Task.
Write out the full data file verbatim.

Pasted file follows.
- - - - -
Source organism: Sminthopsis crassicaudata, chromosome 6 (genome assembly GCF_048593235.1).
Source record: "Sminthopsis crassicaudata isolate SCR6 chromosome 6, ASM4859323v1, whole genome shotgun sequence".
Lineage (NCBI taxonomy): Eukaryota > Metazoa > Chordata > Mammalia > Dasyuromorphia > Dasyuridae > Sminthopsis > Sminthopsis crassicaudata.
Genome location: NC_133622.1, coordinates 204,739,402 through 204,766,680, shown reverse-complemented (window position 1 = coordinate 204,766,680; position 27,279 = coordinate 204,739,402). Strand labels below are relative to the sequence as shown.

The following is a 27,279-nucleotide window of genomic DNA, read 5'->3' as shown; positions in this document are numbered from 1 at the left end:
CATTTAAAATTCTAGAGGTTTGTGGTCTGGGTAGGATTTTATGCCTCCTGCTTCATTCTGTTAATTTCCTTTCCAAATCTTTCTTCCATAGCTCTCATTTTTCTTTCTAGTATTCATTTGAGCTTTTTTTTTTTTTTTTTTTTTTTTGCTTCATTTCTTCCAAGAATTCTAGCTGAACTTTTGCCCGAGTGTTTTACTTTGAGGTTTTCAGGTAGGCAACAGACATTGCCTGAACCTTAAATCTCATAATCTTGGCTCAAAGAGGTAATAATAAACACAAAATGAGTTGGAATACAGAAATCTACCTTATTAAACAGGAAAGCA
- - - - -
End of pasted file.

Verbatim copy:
Source organism: Sminthopsis crassicaudata, chromosome 6 (genome assembly GCF_048593235.1).
Source record: "Sminthopsis crassicaudata isolate SCR6 chromosome 6, ASM4859323v1, whole genome shotgun sequence".
Lineage (NCBI taxonomy): Eukaryota > Metazoa > Chordata > Mammalia > Dasyuromorphia > Dasyuridae > Sminthopsis > Sminthopsis crassicaudata.
Genome location: NC_133622.1, coordinates 204,739,402 through 204,766,680, shown reverse-complemented (window position 1 = coordinate 204,766,680; position 27,279 = coordinate 204,739,402). Strand labels below are relative to the sequence as shown.

The following is a 27,279-nucleotide window of genomic DNA, read 5'->3' as shown; positions in this document are numbered from 1 at the left end:
CATTTAAAATTCTAGAGGTTTGTGGTCTGGGTAGGATTTTATGCCTCCTGCTTCATTCTGTTAATTTCCTTTCCAAATCTTTCTTCCATAGCTCTCATTTTTCTTTCTAGTATTCATTTGAGCTTTTTTTTTTTTTTTTTTTTTTTTGCTTCATTTCTTCCAAGAATTCTAGCTGAACTTTTGCCCGAGTGTTTTACTTTGAGGTTTTCAGGTAGGCAACAGACATTGCCTGAACCTTAAATCTCATAATCTTGGCTCAAAGAGGTAATAATAAACACAAAATGAGTTGGAATACAGAAATCTACCTTATTAAACAGGAAAGCA